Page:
Reading list | Kaş
Kaş’ location at the foot of a mountain range provides stunning views and dramatic scenery. The lowland areas of this charming former fishing village are covered with flowers in dizzying arrays of pink and magenta, while the hillsides produce honey and almonds.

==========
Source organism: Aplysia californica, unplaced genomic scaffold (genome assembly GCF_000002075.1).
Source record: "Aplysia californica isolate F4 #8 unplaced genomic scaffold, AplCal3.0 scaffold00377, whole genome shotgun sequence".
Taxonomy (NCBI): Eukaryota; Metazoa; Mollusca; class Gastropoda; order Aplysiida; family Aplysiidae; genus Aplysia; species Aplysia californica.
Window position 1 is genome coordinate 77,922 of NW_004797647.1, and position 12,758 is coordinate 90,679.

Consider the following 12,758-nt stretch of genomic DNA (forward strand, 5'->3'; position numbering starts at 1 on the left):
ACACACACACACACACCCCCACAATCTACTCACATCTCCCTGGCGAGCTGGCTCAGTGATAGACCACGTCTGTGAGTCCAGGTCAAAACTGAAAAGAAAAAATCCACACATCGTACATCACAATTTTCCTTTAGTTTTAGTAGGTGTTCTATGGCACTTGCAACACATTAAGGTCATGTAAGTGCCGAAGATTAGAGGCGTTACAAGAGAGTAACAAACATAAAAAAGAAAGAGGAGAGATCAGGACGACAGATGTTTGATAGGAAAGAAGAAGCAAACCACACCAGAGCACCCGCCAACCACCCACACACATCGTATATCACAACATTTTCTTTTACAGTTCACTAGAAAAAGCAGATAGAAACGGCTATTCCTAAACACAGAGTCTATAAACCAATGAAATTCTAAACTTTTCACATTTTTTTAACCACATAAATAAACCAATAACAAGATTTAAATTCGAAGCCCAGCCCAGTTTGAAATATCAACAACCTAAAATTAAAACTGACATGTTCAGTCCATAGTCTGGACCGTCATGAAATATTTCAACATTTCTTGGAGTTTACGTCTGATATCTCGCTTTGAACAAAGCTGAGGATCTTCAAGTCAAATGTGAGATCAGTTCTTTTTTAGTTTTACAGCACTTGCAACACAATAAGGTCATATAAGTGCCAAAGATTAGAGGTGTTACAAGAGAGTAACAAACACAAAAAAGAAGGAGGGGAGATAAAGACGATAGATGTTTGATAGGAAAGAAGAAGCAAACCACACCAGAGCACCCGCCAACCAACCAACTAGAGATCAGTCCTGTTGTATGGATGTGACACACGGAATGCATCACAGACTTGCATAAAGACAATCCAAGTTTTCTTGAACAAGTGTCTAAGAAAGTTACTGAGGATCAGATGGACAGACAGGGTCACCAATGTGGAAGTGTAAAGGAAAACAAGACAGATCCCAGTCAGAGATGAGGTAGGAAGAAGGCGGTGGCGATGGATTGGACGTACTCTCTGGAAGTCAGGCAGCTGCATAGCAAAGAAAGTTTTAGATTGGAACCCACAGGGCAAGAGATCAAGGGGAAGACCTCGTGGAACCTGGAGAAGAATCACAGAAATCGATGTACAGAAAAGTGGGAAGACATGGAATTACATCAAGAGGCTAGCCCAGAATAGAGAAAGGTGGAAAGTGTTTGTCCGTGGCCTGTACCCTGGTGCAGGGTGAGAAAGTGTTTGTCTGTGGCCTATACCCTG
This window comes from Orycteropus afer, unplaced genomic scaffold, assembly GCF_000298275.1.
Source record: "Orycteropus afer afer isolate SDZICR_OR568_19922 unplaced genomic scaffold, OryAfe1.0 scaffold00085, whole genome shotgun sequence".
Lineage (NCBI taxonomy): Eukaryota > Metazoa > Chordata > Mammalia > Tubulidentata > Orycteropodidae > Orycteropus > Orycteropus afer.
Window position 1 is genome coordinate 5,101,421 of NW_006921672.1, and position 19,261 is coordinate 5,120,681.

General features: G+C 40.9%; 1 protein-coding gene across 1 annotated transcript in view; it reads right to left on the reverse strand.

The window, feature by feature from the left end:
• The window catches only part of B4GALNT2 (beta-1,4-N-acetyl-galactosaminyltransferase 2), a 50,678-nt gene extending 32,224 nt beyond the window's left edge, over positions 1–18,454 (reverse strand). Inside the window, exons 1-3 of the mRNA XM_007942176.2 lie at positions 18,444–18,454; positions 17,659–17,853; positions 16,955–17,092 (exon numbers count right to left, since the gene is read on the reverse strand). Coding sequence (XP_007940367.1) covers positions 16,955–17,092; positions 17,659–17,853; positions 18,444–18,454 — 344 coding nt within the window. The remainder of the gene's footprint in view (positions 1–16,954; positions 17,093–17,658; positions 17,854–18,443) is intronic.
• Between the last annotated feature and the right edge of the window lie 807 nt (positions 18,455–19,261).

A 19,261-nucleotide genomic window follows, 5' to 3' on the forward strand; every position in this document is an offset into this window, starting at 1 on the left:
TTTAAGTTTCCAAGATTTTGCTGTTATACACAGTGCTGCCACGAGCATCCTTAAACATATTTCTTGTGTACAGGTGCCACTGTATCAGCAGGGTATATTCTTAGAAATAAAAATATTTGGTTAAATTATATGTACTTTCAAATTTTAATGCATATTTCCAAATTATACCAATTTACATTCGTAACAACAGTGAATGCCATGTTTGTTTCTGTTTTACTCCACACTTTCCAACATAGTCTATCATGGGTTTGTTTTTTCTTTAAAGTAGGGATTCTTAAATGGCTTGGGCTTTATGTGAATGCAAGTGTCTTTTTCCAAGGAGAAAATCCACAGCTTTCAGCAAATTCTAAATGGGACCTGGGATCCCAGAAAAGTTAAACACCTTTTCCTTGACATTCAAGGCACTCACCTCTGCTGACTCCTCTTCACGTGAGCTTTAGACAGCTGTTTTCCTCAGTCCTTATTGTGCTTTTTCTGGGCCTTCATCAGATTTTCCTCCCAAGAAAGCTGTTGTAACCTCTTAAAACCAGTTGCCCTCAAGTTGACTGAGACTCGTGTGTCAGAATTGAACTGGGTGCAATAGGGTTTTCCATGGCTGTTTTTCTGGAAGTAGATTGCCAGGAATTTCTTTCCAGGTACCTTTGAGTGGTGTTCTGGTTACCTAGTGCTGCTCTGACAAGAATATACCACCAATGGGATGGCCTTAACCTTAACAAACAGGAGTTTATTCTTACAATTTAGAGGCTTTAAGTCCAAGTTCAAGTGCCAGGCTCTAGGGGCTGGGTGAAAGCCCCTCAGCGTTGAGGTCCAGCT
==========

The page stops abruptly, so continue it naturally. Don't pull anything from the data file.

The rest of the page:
Kaş was founded by the Lycians, and the presence of one of the richest Lycian necropolises demonstrated its importance as a member of the Lycian League. The ancient Greeks gave it the name Antiphéllos or Antíphilos, as it was the harbour in front of the city of Phellos. During the Roman period it was famous for exporting sponges and timbre. After AD395 it became part of the Byzantine Empire and during the early Middle Ages it was a bishop’s see. Constantly threatened by Arab raids, it eventually came under the Seljuk sultanate of Rum (who called it Andifli). After the demise of the Seljuks came the Ottomans. In 1923, as part of the post-war exchange of populations between Greece and Turkey, the majority of the population, which was of Greek origin, left Kaş for their homeland. Abandoned Greek houses, with their blue and white façades, still pepper the villages. Remnants of a Hellenistic theatre and pensions with their names written in a style reminiscent of the Greek alphabet remind us of the town’s history.
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